Baptist news has been difficult for the transgender community lately. A resolution was passed at the Southern Baptist Conference this past weekend officially condemning transgender people; while in California, a transgender woman, Domaine Javier, sues California Baptist University for expelling her for putting "female" on her forms. In contrast, Baptist stories of acceptance of same-sex relationships have springing up all over the media in recent weeks. A church in Kentucky is the first Baptist church to perform marriage ceremonies for same-sex couples, despite its lack of legality in the state and lack of acceptance in the official dogma of the Southern Baptist Church. A Baptist church in California reverses its position to support being gay after the pastor's son comes out in a touching video:
See below for the pastor's full statement on why he changed his stance on being gay. Furthermore, Baptist as well as Jewish congregations join the United Church of Christ's protest against the marriage equality ban in North Carolina. Even regarding the radical Westboro Baptist Church, the deceased founder Fred Phelps allegedly may have had a change of heart towards being gay shortly before his death.
On the Mormon front, two Mormon activists are threatened with excommunication for their social justice work advocating equality for women and the LGBT community. Rock singer Tyler Glenn goes public with his struggle but determination to remain both Mormon and openly gay. Last week a three-day conference with North Star International was devoted to conversations on this issue of being LGBT and Mormon. An article from Salt Lake City News is worth a read to get a sense of the diversity in viewpoints at the conference, which advertises itself as being neutral on efforts to change sexual orientation and gender identity, and the types of discussions that were held.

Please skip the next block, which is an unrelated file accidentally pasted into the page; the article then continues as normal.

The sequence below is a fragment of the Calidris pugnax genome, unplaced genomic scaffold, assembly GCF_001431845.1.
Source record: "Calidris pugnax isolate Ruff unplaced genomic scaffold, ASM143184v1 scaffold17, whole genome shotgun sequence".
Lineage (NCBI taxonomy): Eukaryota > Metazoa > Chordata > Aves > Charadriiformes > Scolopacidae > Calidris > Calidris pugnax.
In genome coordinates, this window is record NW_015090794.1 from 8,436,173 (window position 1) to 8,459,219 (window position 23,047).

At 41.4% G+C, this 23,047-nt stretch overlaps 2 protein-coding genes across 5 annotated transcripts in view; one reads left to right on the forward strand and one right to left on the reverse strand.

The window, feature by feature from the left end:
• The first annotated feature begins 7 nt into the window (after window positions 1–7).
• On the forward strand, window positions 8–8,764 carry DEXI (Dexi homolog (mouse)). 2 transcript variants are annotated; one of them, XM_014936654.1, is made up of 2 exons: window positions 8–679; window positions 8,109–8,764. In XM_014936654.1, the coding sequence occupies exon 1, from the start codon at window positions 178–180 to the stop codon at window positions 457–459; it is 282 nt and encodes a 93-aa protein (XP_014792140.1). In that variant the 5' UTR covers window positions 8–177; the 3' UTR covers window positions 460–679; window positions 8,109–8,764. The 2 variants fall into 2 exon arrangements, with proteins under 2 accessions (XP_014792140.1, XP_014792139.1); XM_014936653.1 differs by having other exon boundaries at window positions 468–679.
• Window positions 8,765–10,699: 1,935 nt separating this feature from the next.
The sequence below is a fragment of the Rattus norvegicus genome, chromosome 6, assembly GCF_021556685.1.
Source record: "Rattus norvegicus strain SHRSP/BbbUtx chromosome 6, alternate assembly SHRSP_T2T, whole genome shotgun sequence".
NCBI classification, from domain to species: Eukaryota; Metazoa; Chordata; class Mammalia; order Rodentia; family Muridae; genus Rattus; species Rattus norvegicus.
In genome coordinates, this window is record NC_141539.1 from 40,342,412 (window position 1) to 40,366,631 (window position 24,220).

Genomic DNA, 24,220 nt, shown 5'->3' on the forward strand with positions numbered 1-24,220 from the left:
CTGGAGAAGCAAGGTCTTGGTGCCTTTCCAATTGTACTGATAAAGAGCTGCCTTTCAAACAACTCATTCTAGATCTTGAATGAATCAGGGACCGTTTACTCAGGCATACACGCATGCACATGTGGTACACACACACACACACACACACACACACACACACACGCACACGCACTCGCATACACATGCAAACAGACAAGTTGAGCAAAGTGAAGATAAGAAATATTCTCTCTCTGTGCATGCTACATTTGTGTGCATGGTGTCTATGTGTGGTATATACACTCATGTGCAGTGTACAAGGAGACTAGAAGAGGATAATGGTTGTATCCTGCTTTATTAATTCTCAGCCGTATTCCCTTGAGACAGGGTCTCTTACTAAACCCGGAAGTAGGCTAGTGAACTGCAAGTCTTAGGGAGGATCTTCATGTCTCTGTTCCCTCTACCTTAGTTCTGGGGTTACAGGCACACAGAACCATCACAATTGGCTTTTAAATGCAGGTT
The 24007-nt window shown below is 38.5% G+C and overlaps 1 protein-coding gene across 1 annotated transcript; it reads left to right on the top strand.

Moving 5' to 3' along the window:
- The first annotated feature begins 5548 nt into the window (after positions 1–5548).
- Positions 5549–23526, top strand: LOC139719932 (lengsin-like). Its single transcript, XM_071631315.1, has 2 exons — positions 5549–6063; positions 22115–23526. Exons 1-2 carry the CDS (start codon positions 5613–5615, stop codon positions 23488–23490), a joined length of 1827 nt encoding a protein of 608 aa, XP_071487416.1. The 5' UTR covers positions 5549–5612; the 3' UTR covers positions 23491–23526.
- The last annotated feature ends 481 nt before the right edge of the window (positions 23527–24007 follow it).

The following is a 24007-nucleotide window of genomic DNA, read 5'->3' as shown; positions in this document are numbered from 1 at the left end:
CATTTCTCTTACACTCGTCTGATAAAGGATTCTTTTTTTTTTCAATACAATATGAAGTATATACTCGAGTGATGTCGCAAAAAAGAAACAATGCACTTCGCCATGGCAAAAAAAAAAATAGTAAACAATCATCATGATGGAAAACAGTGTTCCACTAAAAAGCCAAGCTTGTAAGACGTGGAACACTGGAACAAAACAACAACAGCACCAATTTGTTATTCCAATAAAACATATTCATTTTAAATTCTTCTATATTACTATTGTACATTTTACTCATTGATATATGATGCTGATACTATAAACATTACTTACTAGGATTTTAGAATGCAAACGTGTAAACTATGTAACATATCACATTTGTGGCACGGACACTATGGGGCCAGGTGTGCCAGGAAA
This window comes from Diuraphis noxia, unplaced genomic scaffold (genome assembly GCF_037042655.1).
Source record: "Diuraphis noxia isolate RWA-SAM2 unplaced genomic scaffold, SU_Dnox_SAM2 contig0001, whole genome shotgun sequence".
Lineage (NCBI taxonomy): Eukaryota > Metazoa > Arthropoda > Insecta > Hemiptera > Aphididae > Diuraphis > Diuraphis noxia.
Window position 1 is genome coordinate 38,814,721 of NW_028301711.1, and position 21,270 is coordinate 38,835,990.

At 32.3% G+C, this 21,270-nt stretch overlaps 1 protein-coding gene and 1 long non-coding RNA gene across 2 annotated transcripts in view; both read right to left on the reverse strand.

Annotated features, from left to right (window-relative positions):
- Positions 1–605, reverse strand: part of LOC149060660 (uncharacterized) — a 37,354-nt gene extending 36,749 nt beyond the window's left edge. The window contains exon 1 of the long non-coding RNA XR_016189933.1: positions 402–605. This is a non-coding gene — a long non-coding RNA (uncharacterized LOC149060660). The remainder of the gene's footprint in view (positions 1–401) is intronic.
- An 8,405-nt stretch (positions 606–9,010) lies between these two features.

Mormons aren't the only ones split on the issue. A group of over 80 clergy members from the United Methodist Church recently released a statement citing a crisis over same-sex marriage and gay clergy debates. The pastors who released the statement wrote that the disagreements were irreconcilable and that the only solution may be an official schism of the church.
Recent news also features many cases of Christian schools kicking out teachers and students for being gay. Such victims include distance runner Anthony Villarreal of William Jessup University in California and high school band teacher Flint Dollar of Mount de Sales Academy in Georgia. Dollar's case was one among a string of incidents of teachers being fired from Catholic schools, prompting these teachers to pair with the Human Rights Campaign and write a letter to the Pope.
From a more positive vein, several books have been penned lately by religious people reconciling their genders and sexualities with their faiths: Naomi Zeveloff's Transgender and Jewish, Matthew Vines' God and the Gay Christian: The Biblical Case in Support of Same-Sex Relationships, and Jennifer Knapp's Facing the Music: Discovering Real Life, Real Love, and Real Faith.
More projects reconciling faith and queer identity include Samra Habib's Queer Muslim photography project; and Tufts University student Jordan Dashow's essay on having pride in being both Jewish and queer. Al Jazeera America recently featured a gay man from Togo living in Harlem in a poignant article highlighting the intersection of race, religion, and sexuality.
Danny Cortez's sermon on why he changed his stance on being gay: